WordPress powers more than 28% of websites on the internet.
No doubt, it is a dominant content management system.
When I say websites, it’s not just content rendering blogs or portfolio sites. A decent percentage of enterprising merchants are also using this powerful software to create online stores.
Monetizing your website is actually relatively easy, thanks to WordPress’s intuitive design. However, the enormous amount of choice out there makes the process of choosing an ecommerce plugin difficult.
Jigoshop Ecommerce plugin is one amongst those.
Jigoshop might not have the user base of the giant WordPress ecommerce plugin, WooCommerce, yet has a solid foothold in the industry(also Jigoshop vs WooCommerce in the recent times is an increasingly popular debate).
Should you create a new store on Jigoshop, or migrate over an existing one perhaps? Find out, in my Jigoshop review.
Before moving on to the actual review, here is the quick overview in the form of highlights:
- Good interface, suitable for beginners and WordPress veterans
- Can expand basic features with wide selection of plugins
- Poor customer support options
Ease of Use
Getting the Jigoshop plugin in the first place is incredibly simple to do. Simply go to the ‘Plugins’ section of your WordPress menu, search for Jigoshop, and install it. Done!
After that, the difficulty you’ll encounter with Jigoshop will depend entirely on your experience with WordPress given that, as a plugin, Jigoshop follows the same layout and has the same appearance as the basic CMS.
Adding a new product, for example, works in almost the same way as adding a
new blog post to your WordPress website.
That being said, some choices have been made by the Jigoshop team regarding layout, and generally speaking, they seem to be good ones.
The basic dashboard, which gives you an overview of your whole store, looks a little overwhelming at first, but you’ll quickly acclimatize to it and begin to appreciate it as a useful hub. Subsequently going about store-related tasks, like adding products or setting up special offers, is speedy and intuitive.
Bottomline:, I’d say even if you’re not a WordPress expert, you shouldn’t have too much trouble getting to grips with Jigoshop.
Website Templates is one area in which, for my money, Jigoshop scores a victory over WooCommerce.
Firstly, it has a wider choice of themes on its website, with around 30 of them available (though annoyingly these are not sorted into any defined categories). There are still only a couple of them which you can get for free – just like WooCommerce – but the rest of them are priced slightly cheaper than its big competitor’s counterparts, and look just as sleek and modern.
Most of the themes are also responsive, so they’ll scale automatically for mobile and tablet devices.
Crucially, you also can dive into the HTML/CSS of your website, to edit your chosen theme to your heart’s content. In fact, the only negative point I can come up with regarding these Jigoshop themes is that not all are compatible with the latest version of the plugin; make sure you check that before you purchase one.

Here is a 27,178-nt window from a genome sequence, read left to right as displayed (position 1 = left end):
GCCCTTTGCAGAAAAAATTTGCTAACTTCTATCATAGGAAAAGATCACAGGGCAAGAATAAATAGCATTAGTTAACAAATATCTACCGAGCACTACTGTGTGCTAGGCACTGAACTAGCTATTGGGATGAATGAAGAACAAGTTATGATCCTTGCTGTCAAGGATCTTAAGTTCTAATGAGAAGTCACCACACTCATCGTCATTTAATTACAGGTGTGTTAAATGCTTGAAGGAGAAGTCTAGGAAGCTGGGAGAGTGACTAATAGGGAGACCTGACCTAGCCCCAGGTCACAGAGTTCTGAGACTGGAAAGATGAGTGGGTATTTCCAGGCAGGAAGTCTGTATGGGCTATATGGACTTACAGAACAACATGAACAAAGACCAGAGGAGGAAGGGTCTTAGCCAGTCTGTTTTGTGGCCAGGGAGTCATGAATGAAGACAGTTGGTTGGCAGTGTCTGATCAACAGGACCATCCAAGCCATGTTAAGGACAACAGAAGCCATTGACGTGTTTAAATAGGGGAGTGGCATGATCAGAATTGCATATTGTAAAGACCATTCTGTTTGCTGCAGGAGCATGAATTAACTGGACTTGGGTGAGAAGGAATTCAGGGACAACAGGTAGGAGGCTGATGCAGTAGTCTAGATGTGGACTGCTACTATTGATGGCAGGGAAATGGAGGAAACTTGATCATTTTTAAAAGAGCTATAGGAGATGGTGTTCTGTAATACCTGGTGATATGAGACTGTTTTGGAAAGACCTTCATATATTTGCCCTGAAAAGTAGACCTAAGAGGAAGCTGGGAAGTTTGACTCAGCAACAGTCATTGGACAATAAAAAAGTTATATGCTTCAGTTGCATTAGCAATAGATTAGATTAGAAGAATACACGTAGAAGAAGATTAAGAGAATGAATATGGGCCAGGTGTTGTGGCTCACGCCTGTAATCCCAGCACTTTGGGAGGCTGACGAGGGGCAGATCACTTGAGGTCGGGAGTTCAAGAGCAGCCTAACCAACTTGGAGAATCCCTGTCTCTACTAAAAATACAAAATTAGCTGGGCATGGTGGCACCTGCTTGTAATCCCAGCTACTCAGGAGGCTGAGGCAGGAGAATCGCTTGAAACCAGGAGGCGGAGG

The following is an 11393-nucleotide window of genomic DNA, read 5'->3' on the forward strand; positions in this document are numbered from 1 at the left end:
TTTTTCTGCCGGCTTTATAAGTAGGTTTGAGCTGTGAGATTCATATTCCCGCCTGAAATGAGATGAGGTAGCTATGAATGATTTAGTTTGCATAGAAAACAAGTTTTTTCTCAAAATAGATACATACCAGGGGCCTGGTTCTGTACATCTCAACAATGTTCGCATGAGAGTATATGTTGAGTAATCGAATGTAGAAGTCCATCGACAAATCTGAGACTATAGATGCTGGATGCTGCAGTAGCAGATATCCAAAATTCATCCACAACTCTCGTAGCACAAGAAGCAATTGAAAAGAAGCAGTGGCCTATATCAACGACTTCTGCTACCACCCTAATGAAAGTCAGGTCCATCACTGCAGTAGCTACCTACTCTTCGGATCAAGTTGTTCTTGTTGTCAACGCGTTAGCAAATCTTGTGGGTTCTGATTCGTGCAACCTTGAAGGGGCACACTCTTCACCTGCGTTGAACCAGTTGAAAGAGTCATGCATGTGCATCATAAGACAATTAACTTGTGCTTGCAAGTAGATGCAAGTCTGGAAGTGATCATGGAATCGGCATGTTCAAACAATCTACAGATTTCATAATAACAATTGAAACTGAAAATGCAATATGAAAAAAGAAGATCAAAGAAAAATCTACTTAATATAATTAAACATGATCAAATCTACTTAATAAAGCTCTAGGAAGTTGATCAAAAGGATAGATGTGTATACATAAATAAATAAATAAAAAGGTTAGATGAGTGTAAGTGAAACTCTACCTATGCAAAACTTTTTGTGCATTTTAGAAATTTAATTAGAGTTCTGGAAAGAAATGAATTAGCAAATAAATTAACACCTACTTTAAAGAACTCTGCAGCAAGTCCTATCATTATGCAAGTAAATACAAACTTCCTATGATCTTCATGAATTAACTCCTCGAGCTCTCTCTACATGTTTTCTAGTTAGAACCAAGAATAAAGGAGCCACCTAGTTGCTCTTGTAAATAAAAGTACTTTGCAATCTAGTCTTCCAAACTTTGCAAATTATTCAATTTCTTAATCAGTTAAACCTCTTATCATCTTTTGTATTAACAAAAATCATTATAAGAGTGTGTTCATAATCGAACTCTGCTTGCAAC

Features and Integrations
Compared to its competitors, Jigoshop surprisingly has a wide range of features ready to go straight out of the box, without needing additional plugins.
Managing inventory is one vitally important area. With Jigoshop you can upload an unlimited number of products to your site by default, without paying an extra penny. Besides, after you’ve set an initial volume for a specific product, Jigoshop will monitor your sales of that product and automatically update the quantity remaining in your inventory.
Tracking how well your store is performing, whether on a macro level or a product-specific micro basis, is easy.
Thanks to Jigoshop’s robust analytics section.
Check out how well each product is selling, your gross and net sales figures, a variety of data on your customer acquisition and much more, all within one convenient section.
The selection of payment methods available with Jigoshop by default (i.e., without using plugins) is solid, without being outstanding.
You can accept five different types of payment, including FuturePay and PayPal Standard. Of course, you can add plenty more via add-ons, many of which are free.
It’s also worth noting that accepting international payments is no chore with Jigoshop, as it supports over 100 currencies.
Whether by choice or by design, there’s a hard limit on how many features most ecommerce solutions will offer themselves.
However, plugins and extensions section on any platform is the solution for this problem.
Jigoshop is no different! It does a fantastic job with its Extensions section.
While the layout of this section could be improved, there’s no arguing with the sheer volume of Jigoshop plugins on offer here.
There are over 300 of them, with 26 of those being completely free of charge. You can sort all of the extensions by their basic category – Media, Shipping, Support, etc. – to easily find what you’re looking for.